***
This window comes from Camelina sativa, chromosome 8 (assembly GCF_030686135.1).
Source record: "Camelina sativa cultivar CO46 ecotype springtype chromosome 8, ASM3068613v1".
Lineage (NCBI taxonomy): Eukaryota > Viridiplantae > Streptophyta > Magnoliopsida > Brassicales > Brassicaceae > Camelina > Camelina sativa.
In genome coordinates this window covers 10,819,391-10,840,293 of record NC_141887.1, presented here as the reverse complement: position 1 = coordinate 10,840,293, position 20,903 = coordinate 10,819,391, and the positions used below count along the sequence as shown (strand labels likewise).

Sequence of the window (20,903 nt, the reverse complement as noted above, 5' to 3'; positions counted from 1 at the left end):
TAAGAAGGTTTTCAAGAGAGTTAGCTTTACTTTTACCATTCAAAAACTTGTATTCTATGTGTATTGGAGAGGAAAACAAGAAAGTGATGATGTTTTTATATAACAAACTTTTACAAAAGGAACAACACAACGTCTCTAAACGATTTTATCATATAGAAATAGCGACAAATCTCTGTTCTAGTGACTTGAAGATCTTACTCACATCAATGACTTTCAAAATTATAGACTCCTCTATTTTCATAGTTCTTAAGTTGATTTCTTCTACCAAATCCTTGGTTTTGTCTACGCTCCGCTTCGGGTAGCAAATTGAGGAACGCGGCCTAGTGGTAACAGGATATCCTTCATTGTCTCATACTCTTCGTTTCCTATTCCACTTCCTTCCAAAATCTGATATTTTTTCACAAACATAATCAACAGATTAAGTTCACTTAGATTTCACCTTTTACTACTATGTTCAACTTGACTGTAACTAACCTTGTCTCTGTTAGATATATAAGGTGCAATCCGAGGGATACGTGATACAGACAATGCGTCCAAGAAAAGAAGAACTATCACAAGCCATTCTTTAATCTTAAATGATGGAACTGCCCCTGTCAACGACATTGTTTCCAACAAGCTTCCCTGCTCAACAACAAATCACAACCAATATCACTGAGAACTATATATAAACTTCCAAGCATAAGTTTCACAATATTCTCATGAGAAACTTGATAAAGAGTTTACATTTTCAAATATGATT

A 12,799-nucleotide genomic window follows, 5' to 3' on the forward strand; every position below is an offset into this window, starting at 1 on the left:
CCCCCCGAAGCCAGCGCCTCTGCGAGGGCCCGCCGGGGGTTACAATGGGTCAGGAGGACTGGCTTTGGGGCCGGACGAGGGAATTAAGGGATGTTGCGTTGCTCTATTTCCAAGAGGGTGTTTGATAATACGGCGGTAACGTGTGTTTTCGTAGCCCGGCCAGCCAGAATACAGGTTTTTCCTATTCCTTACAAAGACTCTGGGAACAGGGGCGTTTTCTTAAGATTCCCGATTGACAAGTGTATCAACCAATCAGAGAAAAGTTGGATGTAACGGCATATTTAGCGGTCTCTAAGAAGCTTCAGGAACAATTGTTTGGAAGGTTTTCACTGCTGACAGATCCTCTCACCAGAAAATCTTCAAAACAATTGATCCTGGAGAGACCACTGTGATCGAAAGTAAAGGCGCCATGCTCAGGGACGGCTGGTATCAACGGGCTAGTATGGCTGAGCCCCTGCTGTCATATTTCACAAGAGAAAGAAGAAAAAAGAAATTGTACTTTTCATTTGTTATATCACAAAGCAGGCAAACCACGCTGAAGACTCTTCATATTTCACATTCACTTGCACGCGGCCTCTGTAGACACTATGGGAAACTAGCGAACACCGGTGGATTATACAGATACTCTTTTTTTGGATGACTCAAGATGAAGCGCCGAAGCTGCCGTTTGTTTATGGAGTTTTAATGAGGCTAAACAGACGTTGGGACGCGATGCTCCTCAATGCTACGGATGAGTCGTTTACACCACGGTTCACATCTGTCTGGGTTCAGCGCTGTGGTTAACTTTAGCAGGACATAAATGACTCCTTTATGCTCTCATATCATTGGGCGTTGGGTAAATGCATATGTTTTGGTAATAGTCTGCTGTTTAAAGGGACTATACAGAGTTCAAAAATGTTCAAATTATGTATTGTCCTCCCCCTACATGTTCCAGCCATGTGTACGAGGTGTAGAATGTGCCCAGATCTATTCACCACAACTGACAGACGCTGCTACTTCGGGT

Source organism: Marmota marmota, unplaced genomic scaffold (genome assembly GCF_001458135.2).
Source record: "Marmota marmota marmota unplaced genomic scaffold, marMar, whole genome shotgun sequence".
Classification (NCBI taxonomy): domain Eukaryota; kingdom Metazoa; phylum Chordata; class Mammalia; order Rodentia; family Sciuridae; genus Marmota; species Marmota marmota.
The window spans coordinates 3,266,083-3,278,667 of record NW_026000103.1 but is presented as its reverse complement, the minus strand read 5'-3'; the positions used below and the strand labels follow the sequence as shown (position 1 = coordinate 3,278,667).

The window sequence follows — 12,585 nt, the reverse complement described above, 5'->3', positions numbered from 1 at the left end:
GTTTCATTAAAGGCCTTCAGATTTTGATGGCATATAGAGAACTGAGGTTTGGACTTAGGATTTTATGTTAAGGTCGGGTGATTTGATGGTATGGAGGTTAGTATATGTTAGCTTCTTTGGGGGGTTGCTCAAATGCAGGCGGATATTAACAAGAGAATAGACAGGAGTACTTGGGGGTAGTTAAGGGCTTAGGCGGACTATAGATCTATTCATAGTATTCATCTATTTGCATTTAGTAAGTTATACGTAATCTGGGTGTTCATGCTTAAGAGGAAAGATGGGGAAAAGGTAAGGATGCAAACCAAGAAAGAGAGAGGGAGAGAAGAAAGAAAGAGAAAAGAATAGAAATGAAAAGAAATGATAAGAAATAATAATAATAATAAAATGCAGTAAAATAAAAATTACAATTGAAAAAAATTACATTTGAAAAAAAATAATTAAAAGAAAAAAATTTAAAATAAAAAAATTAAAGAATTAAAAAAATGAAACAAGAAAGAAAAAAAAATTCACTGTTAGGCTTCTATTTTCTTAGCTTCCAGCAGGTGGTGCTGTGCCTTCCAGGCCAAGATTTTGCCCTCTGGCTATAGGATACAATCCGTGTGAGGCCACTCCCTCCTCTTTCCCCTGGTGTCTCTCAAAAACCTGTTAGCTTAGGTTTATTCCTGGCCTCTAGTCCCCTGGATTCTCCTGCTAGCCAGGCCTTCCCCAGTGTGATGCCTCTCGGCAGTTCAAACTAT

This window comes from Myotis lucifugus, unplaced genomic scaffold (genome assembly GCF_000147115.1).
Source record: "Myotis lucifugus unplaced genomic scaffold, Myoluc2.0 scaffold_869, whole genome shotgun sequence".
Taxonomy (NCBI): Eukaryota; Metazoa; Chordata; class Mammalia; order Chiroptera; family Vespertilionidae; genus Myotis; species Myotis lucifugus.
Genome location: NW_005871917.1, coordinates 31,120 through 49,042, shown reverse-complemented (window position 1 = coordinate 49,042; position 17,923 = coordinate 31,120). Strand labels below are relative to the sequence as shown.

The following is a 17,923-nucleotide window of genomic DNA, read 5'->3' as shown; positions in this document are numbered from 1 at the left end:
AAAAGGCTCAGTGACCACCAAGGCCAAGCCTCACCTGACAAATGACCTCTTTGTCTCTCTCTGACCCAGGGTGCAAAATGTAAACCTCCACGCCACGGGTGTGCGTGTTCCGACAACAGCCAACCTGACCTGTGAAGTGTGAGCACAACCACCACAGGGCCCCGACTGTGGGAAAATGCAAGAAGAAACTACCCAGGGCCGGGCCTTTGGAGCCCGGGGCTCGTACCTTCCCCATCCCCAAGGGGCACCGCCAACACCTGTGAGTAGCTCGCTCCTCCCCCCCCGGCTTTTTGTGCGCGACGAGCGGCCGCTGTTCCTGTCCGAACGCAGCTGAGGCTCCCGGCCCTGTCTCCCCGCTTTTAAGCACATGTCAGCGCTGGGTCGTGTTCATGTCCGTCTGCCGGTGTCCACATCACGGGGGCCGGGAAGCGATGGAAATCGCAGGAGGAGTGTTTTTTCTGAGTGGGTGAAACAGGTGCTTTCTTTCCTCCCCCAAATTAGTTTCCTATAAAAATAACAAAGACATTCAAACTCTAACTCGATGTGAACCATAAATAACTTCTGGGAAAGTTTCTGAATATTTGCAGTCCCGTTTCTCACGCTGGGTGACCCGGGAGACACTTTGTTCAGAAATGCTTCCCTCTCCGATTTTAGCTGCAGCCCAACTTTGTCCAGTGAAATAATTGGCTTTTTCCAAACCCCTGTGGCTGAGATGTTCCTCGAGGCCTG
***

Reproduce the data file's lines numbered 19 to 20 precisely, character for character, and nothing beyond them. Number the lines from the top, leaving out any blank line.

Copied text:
The following is a 17,923-nucleotide window of genomic DNA, read 5'->3' as shown; positions in this document are numbered from 1 at the left end:
AAAAGGCTCAGTGACCACCAAGGCCAAGCCTCACCTGACAAATGACCTCTTTGTCTCTCTCTGACCCAGGGTGCAAAATGTAAACCTCCACGCCACGGGTGTGCGTGTTCCGACAACAGCCAACCTGACCTGTGAAGTGTGAGCACAACCACCACAGGGCCCCGACTGTGGGAAAATGCAAGAAGAAACTACCCAGGGCCGGGCCTTTGGAGCCCGGGGCTCGTACCTTCCCCATCCCCAAGGGGCACCGCCAACACCTGTGAGTAGCTCGCTCCTCCCCCCCCGGCTTTTTGTGCGCGACGAGCGGCCGCTGTTCCTGTCCGAACGCAGCTGAGGCTCCCGGCCCTGTCTCCCCGCTTTTAAGCACATGTCAGCGCTGGGTCGTGTTCATGTCCGTCTGCCGGTGTCCACATCACGGGGGCCGGGAAGCGATGGAAATCGCAGGAGGAGTGTTTTTTCTGAGTGGGTGAAACAGGTGCTTTCTTTCCTCCCCCAAATTAGTTTCCTATAAAAATAACAAAGACATTCAAACTCTAACTCGATGTGAACCATAAATAACTTCTGGGAAAGTTTCTGAATATTTGCAGTCCCGTTTCTCACGCTGGGTGACCCGGGAGACACTTTGTTCAGAAATGCTTCCCTCTCCGATTTTAGCTGCAGCCCAACTTTGTCCAGTGAAATAATTGGCTTTTTCCAAACCCCTGTGGCTGAGATGTTCCTCGAGGCCTG